Shares of PacWest Bancorp tumbled Thursday after the regional bank reported that customers had recently drawn down about 9.5% of total deposits.
The bank’s stock briefly fell 30% before being halted for volatility Thursday. Shares resumed trading and finished down about 23%.
PacWest is one of several mid-size lenders that has been under intense scrutiny in the weeks since Silicon Valley Bank collapsed on March 10, setting off a panic around the financial stability of similarly positioned banks.
“PacWest is starting to look like the weakest link and some traders are wondering if they will fail or have a sale,” said Ed Moya, a senior market analyst at Oanda.
Although the deposit news is troubling, Moya said, “it might not mean the end, as they have a lot of cash on hand and currently seem positioned to weather this storm.”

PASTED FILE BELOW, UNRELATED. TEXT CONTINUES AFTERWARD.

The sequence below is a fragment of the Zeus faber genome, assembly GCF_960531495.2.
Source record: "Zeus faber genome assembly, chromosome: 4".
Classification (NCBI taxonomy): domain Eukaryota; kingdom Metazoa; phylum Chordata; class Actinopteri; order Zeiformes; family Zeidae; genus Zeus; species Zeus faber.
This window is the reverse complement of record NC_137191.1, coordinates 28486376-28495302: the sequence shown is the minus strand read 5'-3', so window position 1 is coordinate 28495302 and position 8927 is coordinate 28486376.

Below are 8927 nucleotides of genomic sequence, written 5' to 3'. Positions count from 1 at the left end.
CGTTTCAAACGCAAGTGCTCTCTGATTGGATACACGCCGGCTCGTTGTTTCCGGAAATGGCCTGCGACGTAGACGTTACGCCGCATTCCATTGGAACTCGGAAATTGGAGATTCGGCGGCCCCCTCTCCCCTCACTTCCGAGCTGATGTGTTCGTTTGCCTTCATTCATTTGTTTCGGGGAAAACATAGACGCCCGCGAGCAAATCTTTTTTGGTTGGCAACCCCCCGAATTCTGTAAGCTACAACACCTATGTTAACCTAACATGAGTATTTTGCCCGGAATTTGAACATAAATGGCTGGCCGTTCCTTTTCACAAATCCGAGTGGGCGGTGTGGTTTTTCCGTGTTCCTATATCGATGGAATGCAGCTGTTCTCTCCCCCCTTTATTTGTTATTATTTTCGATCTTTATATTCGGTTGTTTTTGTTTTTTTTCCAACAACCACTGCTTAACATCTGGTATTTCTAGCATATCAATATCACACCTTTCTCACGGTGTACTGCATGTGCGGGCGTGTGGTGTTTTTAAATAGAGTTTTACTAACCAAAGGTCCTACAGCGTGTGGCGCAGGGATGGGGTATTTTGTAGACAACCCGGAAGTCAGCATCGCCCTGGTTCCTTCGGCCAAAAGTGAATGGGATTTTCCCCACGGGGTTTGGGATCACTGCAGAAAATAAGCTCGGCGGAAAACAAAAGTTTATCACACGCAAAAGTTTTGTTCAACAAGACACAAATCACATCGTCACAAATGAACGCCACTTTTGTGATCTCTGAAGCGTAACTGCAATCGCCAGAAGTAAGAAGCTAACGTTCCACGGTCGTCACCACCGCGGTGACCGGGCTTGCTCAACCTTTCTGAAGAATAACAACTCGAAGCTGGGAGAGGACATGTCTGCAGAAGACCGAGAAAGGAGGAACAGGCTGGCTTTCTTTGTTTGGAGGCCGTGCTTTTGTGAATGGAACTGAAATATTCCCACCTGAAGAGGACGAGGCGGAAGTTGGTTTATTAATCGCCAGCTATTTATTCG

The LA-based bank has about $15 billion in readily available cash and just $5.2 billion in uninsured deposits.
PacWest didn’t immediately respond to a request for comment.
Following the collapse of First Republic Bank last week, PacWest saw a rush of withdrawals of uninsured deposits, prompting it to pledge more of its assets as collateral to shore up its cash position, the bank said in a regulatory filing Thursday.
The update marked a notable change from a week ago, when PacWest said it had not experienced “out-of-the-ordinary deposit flows” after First Republic’s hastily arranged sale to JPMorgan Chase.
At the end of March, PacWest’s total deposits stood at more than $28 billion, down from about $34 billion at the end of 2022.
Other regional bank shares, including Western Alliance and Zions, were also down Thursday morning.
PacWest’s stock is down about 80% this year.